FIAT Chrysler Automobiles is working on a business case to sell a family of Ram trucks in Australia, including the most affordable 1500 model.
Crucially, the large trucks – which could include the 1500, 2500 and 3500 - would come from the US factory with the steering wheel on the right-hand side, making them more affordable and appealing than the local conversions currently offered in Australia.
To sit above the current crop of ever-popular utes – such as the Toyota Hilux, Ford Ranger and Volkswagen Amarok – recently-appointed president and chief executive Steve Zanlunghi says Ram trucks could make sense for Australia, bringing size, space and towing ability to the growing ute segment.
However, any plans for factory-built right-hand-drive Rams would likely not materialise until 2019 at the earliest, around the time the next generation of the mighty US pickup is expected.
Between now and then Zanlunghi and his team will work hard on crunching the numbers to see if the Ram brand can add up.
“We’re looking at business cases on it,” says Zanlunghi. “Whether we’ll be able to bring it over the line, we’ll see. If it’s priced right here and it can make sense for us profitably I think it would do very well.”
Dual-cab versions of the Ram 1500 sell for less than $US30,000 in America, before local taxes are added. That could potentially translate to an Australian starting price around $70,000, well below that of similarly sized pickups converted to right-hand drive locally in Australia.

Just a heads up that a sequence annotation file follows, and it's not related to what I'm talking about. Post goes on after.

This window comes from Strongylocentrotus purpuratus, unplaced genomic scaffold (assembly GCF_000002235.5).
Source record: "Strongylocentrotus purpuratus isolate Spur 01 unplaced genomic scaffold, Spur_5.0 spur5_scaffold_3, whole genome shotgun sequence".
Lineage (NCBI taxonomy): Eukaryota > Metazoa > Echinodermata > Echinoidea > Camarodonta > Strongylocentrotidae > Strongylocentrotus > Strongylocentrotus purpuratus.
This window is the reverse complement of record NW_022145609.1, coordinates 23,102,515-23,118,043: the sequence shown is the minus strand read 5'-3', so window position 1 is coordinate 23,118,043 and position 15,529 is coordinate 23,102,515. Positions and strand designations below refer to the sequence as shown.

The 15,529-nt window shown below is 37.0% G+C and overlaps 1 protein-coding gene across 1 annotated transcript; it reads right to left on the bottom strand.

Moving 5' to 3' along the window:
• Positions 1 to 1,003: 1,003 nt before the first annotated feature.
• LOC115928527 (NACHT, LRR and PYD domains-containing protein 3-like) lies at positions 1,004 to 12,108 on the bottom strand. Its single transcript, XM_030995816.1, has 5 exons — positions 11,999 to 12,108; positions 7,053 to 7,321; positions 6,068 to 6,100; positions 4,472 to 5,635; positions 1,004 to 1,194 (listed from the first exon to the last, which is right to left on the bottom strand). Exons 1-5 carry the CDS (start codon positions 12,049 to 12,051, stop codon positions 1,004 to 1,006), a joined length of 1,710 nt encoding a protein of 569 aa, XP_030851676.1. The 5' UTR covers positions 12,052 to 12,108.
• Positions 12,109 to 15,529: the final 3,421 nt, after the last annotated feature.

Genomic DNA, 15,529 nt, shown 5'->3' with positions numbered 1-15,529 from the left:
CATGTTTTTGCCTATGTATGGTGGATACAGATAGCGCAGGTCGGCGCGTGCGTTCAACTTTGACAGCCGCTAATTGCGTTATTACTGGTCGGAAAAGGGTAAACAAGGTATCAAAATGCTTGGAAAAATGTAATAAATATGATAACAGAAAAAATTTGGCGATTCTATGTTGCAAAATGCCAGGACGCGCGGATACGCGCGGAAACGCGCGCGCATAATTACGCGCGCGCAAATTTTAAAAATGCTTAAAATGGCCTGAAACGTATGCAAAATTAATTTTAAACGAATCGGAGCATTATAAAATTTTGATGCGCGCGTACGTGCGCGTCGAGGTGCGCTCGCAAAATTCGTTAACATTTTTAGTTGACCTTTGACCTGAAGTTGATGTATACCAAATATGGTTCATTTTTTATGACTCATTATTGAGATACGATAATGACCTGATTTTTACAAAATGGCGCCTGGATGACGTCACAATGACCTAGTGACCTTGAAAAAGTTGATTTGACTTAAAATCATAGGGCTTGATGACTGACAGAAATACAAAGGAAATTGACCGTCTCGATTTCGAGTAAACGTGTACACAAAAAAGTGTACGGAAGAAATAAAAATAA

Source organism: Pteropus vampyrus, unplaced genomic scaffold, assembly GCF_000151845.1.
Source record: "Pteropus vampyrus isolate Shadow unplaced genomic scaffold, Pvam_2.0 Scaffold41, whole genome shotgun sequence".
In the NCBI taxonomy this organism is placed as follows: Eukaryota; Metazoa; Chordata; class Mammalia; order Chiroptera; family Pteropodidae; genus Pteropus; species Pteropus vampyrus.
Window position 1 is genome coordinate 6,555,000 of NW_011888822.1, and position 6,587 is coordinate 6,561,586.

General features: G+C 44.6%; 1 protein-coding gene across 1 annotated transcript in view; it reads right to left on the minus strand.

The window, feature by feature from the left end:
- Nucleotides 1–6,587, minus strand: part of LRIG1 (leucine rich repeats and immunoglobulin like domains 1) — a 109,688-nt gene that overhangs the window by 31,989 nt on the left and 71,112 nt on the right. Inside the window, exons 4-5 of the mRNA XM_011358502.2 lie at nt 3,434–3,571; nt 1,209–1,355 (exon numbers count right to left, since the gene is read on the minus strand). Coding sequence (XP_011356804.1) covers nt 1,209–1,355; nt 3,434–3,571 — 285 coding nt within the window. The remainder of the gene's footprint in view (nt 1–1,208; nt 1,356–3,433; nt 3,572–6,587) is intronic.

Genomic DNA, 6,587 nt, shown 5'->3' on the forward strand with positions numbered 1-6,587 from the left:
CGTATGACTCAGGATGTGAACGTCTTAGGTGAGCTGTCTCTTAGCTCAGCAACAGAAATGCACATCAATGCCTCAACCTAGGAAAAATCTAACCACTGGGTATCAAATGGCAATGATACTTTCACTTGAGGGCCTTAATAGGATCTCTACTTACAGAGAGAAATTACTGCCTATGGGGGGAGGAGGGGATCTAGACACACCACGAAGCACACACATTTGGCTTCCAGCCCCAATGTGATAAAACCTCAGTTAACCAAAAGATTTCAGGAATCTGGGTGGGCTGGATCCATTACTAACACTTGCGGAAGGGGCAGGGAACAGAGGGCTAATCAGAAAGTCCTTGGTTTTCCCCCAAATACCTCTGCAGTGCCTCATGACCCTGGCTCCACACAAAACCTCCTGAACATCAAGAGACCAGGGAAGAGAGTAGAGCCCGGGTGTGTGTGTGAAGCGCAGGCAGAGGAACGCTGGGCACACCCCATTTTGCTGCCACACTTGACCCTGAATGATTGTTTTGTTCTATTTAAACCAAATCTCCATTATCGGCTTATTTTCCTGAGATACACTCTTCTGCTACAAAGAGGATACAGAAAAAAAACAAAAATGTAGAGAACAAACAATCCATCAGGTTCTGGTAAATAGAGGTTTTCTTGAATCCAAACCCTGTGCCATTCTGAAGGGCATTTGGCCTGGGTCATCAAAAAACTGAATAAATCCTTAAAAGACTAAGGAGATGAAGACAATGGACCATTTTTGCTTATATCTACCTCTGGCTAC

Large pickups typically attract big interest but small sales in Australia. The market is currently confined to local converters, who switch the steering wheel from the left to the right, typically upping the price to well into six figures.
Ford previously sold converted versions of its F250 and F350, but even when marketed through official dealers, sales were typically around 2000 annually.
Zanlunghi referenced current high-end utes as potential targets, although he admits the brand would in some ways be drilling a pilot hole.
“There really isn’t currently an E[-sized] pickup truck … we’d have to create our own market,” he said. “We’re looking at what plays at that high end … the Ford Wildtrak, Volkswagen Amarok V6, [Toyota] LandCruiser 70 Series.”
The upcoming Mercedes-Benz X-Class is also likely to be on the hit list.
What the Ram will likely miss in features and driving nous in its more affordable models it will make up for with size and ability, with towing a particular standout.
Zanlunghi pointed to fleet and government sales as crucial to any business case, although the growing grey nomad market – many of whom love large trucks – would also no doubt be on the hit list of potential buyers.
Zanlunghi won’t talk specifically on timing if all the boxes were ticked for Ram, but he hinted that the current pickup – which appeared in the States in 2009 – is too close to the end of its model life to justify the multimillion-dollar investment in right-hand-drive production.
“If you can amortise [the investment] out over more years, the better chance you’ve got to pay for it,” he says. “If we’re looking to amortise it over three years instead of six years, it probably makes more sense.”